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Curtis says ricin poisoning accusations still sting him

 

Jeff Amy/The Associated Press

 

OXFORD -- More than a year after Paul Kevin Curtis was arrested and then abruptly turned loose on charges of sending poisoned letters to the president, a U.S. senator and a Mississippi judge, he says he just wants to return to being an entertainer. 

 

But the singer and celebrity impersonator says he still faces daily harassment. 

 

"I've had a lot of stalkers," he said. "I've had my tires slashed. I've had my car keyed." 

 

Curtis was planning to return to the stage Thursday night in Oxford to raise money for a documentary film about the case, titled "I Didn't Do It." 

 

Four blocks from the downtown theater where Curtis will perform, the man whom authorities think did do it -- James Everett Dutschke of Tupelo -- sits in the Lafayette County jail. 

 

Dutschke pleaded guilty in a case that prosecutors say centered on framing Curtis, with whom he had feuded. Now, Dutschke wants to withdraw the plea, again accusing Curtis of being the perpetrator. In court Tuesday in Aberdeen, Mississippi, Dutschke suggested that all the evidence in the case points to Curtis, whom he ridiculed by likening him to "Barney the purple dinosaur." Dutschke said Curtis isn't "capable of tying his own shoes."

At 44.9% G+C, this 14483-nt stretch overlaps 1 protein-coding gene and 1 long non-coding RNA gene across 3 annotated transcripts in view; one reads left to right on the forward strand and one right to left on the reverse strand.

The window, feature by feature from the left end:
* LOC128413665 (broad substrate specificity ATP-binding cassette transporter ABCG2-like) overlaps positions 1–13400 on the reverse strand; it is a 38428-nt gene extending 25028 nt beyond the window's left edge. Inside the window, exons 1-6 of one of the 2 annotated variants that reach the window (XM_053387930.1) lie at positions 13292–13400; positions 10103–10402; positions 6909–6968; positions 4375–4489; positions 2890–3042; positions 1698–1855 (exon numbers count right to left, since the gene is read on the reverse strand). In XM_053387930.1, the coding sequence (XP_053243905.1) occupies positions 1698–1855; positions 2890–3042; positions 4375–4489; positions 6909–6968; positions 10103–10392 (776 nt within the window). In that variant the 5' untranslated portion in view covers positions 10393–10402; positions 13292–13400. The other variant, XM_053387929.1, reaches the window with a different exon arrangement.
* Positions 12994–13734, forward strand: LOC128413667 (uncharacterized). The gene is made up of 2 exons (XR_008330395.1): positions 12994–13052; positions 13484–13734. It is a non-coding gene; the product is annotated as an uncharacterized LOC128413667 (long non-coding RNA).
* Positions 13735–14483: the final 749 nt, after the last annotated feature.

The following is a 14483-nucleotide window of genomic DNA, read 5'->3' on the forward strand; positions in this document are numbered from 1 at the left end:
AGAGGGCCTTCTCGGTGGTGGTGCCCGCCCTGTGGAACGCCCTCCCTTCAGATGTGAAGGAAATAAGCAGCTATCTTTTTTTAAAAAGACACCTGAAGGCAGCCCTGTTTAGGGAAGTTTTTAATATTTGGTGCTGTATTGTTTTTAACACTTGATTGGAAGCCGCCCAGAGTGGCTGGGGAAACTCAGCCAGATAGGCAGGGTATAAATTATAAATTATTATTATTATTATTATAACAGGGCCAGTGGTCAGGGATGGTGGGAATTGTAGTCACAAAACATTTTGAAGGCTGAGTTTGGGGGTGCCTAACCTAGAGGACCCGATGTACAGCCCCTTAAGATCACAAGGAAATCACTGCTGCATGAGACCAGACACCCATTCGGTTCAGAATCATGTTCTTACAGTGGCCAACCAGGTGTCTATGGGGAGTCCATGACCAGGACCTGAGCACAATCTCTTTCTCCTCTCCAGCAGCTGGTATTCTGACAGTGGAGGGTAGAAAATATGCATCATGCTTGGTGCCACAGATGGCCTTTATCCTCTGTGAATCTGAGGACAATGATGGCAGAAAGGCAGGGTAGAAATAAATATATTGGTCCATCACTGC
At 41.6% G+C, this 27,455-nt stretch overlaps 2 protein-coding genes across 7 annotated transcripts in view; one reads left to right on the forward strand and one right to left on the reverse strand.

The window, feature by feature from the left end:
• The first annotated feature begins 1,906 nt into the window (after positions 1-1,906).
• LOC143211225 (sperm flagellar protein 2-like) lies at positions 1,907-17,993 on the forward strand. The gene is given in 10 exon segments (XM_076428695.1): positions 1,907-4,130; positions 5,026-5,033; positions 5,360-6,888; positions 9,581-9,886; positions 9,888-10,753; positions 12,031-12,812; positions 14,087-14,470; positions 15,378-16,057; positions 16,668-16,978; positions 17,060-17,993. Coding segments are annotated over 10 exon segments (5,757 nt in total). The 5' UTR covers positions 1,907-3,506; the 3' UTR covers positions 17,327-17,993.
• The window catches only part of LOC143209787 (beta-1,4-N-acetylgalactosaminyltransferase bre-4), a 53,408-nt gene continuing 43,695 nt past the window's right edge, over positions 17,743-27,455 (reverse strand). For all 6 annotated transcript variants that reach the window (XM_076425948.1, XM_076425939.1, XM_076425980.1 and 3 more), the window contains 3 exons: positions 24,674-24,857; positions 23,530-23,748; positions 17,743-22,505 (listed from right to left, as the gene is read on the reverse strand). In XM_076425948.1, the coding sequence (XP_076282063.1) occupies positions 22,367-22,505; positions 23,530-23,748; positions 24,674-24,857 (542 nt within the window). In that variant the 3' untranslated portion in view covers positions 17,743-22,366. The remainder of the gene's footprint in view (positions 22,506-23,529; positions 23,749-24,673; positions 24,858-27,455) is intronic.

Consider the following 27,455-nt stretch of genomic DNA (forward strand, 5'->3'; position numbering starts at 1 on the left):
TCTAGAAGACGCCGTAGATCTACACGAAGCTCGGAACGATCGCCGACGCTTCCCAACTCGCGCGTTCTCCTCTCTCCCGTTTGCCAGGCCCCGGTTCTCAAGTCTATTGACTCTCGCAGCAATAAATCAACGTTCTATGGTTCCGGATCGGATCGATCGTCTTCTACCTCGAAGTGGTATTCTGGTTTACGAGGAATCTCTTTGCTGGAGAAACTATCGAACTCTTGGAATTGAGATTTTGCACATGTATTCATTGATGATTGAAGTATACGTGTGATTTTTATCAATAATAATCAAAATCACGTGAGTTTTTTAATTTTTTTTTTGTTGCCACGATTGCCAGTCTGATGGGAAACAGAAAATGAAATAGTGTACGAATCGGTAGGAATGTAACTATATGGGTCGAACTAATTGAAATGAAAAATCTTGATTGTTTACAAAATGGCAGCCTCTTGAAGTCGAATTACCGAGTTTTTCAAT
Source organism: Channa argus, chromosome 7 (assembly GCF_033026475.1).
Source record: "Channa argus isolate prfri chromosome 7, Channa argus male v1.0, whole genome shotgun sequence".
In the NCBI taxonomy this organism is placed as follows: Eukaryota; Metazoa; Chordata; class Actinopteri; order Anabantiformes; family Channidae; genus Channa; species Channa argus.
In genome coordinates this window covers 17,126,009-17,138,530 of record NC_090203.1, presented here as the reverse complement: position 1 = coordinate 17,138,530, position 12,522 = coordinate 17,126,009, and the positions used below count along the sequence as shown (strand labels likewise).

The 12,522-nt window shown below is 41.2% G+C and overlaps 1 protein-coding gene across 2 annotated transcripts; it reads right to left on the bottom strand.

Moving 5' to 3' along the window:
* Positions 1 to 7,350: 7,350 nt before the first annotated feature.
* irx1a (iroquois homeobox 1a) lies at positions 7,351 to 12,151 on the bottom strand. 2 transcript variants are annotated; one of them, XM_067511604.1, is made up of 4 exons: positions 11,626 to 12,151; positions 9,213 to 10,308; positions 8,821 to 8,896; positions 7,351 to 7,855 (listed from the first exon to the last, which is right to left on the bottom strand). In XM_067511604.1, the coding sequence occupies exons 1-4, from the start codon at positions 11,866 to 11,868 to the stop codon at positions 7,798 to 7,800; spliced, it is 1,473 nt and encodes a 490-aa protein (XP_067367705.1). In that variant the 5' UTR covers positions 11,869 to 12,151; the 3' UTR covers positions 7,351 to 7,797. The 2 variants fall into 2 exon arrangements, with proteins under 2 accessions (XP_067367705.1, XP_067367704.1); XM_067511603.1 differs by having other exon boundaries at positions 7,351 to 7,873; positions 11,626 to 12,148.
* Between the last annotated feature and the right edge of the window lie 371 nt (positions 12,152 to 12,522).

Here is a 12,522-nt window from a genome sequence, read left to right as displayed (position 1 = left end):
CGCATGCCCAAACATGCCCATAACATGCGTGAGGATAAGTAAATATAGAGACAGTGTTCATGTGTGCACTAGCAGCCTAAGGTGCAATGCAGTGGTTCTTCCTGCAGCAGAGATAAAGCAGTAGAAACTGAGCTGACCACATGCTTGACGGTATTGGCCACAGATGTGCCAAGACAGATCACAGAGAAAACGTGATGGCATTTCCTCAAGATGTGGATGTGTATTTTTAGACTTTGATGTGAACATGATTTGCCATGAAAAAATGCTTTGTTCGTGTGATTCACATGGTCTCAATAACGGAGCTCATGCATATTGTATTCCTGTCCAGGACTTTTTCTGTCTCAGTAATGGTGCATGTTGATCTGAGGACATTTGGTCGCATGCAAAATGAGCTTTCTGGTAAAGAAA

Wednesday, Curtis said that taint still hangs over his life. 

 

"There is no obscurity after you've gone international and been framed in a presidential assassination plot by a karate instructor who works for your brother," he said Wednesday during an interview in Oxford. 

 

Curtis said he once worked steadily as a musician, impersonating Elvis and others. 

 

"My phone hasn't rung for music once," Curtis said. "Everywhere I go, there's been this sort of prejudgment upon me." 

 

Curtis is suing Dutschke in state court, and is seeking permission to sue the federal government for falsely arresting him. 

 

"There's been no press conference to say 'This man is innocent, he did not do it,'" Curtis said. 

 

That cloud hangs over not only his professional career, but his personal life. For example, Curtis said, someone keeps jamming his mailbox at a Corinth housing development. 

 

He also said that the aftermath of the case has harmed his family relationships, and that his children have been taunted at school. 

 

"It has destroyed my family," he said. "My brother and I, we don't talk. My brother and my mother, they don't talk." 

 

The filmmakers working with Curtis say that beyond telling the bizarre, intertwined story, their film also will raise questions about what happens when federal law enforcement crashes down on an innocent man. 

 

Producers are struggling to raise $50,000 to finance the film. The concert is meant as a boost, both to the film and for Curtis, who was looking forward Wednesday to singing for an audience. 

 

"I'm excited about this show," he said. "I think the show is going to turn a lot of things around."

 

 

 

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